Toyota to Begin Testing Solar Prius
While its counterparts focus on batteries, Toyota continues to pursue cars powered by the solar energy variety, with the Japanese car brand announcing that it's ready to test the road-worthiness of its most advanced solar power system to date.
Scheduled for a late July run using a Prius Plug-in Hybrid Vehicle (PHV) demo model, the tests--which are being done in partnership with Sharp Corporation and NEDO, one of Japan's largest public research and development management organizations--will seek to evaluate the efficiency and performance of the solar batteries as well as the effectiveness of improvements in cruising range.
Back in 2016, Toyota brought solar power to the Japan-release Prius PHV, but the system to be tested is more advanced in a number of ways. For example, while the previous system had to be parked to be charged, the latest one can charge the vehicle as it is being driven.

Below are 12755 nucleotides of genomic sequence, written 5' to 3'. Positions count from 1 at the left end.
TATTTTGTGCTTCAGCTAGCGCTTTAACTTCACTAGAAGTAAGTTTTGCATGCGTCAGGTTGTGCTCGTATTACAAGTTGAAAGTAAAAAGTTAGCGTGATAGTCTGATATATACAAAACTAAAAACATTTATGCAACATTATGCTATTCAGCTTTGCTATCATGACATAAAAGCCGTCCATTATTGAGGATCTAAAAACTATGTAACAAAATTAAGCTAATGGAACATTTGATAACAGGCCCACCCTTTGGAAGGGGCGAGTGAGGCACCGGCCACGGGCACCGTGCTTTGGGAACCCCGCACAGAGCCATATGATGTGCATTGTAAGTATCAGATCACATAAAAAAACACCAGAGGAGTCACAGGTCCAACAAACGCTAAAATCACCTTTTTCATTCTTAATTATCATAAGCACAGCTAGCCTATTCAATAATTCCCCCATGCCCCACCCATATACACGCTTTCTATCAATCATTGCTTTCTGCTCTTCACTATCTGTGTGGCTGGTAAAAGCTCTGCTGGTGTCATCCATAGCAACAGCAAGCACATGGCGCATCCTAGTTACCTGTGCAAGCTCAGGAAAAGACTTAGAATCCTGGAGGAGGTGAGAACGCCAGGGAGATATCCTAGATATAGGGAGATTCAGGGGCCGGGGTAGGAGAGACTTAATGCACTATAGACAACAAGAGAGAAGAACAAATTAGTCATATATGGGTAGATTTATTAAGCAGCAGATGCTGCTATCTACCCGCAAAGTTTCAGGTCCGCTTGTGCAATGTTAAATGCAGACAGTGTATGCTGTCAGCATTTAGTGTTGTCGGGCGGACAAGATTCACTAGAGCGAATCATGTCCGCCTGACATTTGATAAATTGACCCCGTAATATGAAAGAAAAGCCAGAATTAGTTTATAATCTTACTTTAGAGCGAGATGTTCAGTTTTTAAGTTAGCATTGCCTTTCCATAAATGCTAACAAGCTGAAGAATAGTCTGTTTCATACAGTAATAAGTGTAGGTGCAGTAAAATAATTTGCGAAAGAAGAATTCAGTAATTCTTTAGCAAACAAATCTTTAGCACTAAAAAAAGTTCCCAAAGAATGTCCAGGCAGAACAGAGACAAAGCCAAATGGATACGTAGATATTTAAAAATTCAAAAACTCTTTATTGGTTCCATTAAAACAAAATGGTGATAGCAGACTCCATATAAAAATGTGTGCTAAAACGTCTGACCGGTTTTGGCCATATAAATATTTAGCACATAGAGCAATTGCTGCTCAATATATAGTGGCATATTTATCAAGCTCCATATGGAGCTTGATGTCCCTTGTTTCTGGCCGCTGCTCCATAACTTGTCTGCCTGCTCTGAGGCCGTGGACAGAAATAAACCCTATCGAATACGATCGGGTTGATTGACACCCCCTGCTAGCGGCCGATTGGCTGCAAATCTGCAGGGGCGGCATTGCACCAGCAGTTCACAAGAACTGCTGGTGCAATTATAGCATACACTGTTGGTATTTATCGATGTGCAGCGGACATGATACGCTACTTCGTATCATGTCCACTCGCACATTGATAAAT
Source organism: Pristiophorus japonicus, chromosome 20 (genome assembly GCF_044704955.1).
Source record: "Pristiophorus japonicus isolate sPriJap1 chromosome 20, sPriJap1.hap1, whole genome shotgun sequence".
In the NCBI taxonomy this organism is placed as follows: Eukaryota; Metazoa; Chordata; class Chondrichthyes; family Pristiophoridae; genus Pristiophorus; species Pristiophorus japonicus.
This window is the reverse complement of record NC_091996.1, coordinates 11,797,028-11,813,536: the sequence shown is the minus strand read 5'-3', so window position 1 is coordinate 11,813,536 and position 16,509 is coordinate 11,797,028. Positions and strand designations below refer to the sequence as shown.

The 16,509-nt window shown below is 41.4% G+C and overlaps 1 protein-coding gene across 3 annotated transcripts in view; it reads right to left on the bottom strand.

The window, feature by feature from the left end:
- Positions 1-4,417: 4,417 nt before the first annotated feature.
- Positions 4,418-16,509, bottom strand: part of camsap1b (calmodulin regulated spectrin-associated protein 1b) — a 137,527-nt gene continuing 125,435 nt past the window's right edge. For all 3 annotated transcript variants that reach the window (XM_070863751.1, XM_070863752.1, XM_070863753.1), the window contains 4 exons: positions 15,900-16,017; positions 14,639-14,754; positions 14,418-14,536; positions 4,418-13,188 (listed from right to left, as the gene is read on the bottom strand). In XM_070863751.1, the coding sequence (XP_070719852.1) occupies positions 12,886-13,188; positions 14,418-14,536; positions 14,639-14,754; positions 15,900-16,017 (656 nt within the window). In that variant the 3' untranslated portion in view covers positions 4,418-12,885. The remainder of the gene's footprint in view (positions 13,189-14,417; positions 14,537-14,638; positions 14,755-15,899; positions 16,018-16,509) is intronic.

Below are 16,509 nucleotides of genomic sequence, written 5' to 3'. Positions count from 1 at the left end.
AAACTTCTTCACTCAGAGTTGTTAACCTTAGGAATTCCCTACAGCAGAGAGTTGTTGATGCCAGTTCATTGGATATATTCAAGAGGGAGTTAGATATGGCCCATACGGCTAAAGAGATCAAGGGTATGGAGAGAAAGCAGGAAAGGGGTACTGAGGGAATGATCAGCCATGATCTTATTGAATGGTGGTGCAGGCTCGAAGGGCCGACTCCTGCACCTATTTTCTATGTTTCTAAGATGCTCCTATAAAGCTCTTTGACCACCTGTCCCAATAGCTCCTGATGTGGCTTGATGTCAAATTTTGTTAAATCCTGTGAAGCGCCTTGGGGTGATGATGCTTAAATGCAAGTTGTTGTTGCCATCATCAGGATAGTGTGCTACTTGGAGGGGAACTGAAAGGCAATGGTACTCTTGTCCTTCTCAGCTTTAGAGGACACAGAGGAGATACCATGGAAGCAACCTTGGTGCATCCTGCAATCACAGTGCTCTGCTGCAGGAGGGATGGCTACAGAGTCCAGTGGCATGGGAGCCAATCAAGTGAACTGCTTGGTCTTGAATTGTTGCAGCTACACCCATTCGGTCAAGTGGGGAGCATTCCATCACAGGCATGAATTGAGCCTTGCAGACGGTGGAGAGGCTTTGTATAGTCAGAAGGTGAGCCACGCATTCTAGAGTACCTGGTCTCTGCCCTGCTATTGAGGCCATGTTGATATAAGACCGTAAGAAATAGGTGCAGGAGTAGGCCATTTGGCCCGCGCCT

Built by Sharp, the new solar panels will have films that are around 0.001 inches thin. The extreme thinness allows the panels to be added not only to the car's roof, but the side panels as well.
Toyota says Sharp's solar panels can deliver 860 watts of power and reach a conversion efficiency of plus-34 percent. The 860-watt output is 4.8-times higher than the commercial model Prius PHV, Toyota claims.
The panels aren't expected to provide all of the energy necessities of a car. Instead, they will be used in combination with plug-in systems to help alleviate fears of electric vehicles running out of power on the road.
As for when the results of the tests will be released to the public, Toyota offers no specific timeline, but says a selection of data results will be shared with Sharp, NEDO, and the latter's Vehicle Strategy Committee.
"The goal is to contribute to the creation of a new solar battery panel market, including the transport sector, and find solutions for energy and environmental issues," Toyota said about the purpose of the tests.